• Sweden's news in English
 

Swedes prefer streaming to downloading

Published: 10 Mar 2013 12:05 GMT+01:00

Legal downloading sites like Apple's iTunes Store were once thought to be a panacea for the global music industry, providing an alternative to illegal download sites like Sweden's Pirate Bay.

But if the high-tech Scandinavian nation is anything to go by, music downloads could soon be as obsolete as CDs or vinyl records.

iTunes' success has been modest here, with the vast majority of consumers preferring to stream songs rather than owning them on a hard drive.

Last year, 2012, was the best year for music sales in Sweden since 2005, with 63 percent of revenue coming from digital sources, according to data from the Swedish Recording Industry Association (GLF). Out of that, 90 percent came from streaming services.

"Norway and Sweden are similar in that a large part of music revenue comes from streaming, and in that both countries have seen strong growth," said Ludwig Werner, managing director of the Swedish chapter of the International Federation of the Phonographic Industry (IFPI).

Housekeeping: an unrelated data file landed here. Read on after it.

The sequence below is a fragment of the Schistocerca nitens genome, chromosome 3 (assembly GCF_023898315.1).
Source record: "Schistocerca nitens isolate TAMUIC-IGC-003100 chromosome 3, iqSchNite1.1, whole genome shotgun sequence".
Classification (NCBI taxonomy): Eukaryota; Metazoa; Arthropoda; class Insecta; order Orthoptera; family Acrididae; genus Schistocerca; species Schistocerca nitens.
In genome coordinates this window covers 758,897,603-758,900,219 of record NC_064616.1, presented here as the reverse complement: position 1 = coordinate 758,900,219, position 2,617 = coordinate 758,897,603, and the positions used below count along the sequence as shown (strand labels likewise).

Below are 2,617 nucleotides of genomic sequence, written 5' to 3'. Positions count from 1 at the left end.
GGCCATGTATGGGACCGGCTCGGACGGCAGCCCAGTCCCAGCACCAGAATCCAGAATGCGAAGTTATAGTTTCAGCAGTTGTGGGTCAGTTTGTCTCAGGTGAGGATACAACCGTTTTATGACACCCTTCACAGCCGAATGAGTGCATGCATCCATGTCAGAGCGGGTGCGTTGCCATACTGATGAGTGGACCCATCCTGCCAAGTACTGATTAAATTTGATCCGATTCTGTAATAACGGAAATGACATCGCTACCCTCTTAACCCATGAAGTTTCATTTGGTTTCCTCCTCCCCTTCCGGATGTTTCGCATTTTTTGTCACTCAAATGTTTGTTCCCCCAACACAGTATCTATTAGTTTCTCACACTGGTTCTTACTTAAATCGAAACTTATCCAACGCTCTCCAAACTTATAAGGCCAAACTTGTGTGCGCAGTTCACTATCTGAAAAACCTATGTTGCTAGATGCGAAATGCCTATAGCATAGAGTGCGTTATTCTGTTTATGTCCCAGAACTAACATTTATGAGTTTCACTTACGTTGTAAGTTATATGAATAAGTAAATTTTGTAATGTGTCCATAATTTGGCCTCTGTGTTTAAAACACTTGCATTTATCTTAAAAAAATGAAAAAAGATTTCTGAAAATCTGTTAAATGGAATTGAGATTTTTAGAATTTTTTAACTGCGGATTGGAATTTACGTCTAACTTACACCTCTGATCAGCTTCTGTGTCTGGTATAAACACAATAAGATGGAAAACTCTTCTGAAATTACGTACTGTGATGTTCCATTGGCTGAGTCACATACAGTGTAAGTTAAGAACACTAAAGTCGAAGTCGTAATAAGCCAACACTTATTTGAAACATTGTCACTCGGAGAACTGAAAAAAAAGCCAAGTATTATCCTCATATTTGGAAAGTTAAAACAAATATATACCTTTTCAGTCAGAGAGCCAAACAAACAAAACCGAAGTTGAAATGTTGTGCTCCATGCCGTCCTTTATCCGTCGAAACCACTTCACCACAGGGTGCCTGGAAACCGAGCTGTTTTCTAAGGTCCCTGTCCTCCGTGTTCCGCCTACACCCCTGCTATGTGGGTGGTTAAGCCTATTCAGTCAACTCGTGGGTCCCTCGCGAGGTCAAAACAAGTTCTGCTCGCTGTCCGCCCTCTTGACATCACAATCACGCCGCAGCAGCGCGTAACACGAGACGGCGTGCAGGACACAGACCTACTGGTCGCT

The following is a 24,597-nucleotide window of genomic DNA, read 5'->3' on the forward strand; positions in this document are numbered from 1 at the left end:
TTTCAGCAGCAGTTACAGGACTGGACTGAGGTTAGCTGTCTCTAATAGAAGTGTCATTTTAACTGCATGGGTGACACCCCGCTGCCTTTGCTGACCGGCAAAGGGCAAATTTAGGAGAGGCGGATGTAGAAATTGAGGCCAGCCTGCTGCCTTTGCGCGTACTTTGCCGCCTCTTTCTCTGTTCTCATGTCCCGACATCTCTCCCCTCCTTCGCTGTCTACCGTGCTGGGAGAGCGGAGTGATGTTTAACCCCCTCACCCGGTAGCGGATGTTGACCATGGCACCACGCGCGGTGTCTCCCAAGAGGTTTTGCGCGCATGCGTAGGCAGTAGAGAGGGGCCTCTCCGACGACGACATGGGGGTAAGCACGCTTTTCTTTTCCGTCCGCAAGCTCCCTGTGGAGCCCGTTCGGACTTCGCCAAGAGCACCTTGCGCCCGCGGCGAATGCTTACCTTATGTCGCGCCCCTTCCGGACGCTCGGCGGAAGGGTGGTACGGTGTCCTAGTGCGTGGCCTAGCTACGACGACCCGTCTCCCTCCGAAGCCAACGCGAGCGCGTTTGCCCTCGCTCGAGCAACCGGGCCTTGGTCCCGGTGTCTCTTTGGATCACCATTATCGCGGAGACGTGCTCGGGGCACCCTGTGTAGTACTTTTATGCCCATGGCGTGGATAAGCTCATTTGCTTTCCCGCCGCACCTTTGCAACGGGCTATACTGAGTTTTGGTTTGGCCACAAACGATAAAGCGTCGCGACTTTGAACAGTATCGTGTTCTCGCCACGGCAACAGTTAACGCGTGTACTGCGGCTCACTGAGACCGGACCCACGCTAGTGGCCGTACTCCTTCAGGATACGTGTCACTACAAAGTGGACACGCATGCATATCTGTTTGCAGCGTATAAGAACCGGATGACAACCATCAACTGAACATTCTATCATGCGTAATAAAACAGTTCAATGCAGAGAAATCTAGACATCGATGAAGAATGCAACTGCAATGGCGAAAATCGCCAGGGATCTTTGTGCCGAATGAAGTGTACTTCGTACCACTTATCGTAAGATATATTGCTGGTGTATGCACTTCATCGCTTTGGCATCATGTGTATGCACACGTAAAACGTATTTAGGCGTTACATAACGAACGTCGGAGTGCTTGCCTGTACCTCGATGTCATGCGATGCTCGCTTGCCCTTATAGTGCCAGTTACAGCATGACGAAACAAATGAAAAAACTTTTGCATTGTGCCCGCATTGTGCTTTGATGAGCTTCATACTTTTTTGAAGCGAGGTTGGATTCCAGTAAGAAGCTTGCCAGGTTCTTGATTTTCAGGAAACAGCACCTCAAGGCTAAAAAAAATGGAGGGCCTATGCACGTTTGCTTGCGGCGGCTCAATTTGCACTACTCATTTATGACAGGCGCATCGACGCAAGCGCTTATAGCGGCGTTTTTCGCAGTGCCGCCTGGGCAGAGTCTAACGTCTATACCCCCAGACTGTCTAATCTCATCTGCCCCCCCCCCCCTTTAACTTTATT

Other countries, including Europe's largest economy Germany, still derive most of their music sales from CDs, he noted.

With income still lagging the heydays of the early noughties, when file-sharing began eating into results, Werner said it was too early to tell if the music industry was out of the woods.

Last year's sales of 943 million kronor ($148 million) in Sweden was up 13.8 percent from the previous year, but well below the 1.55 billion registered in 2002.

The Swedish turnaround has been driven by two events: In 2009, the Ipred law came into effect, giving copyright holders the right to require service providers to reveal details of users who share files, paving the way for legal action.

Also contributing to a rise in legal music sales was Spotify, the digital media juggernaut launched by Swedes Daniel Ek and Martin Lorentzon in 2008. The streaming music service still counts Sweden as one of its most successful markets.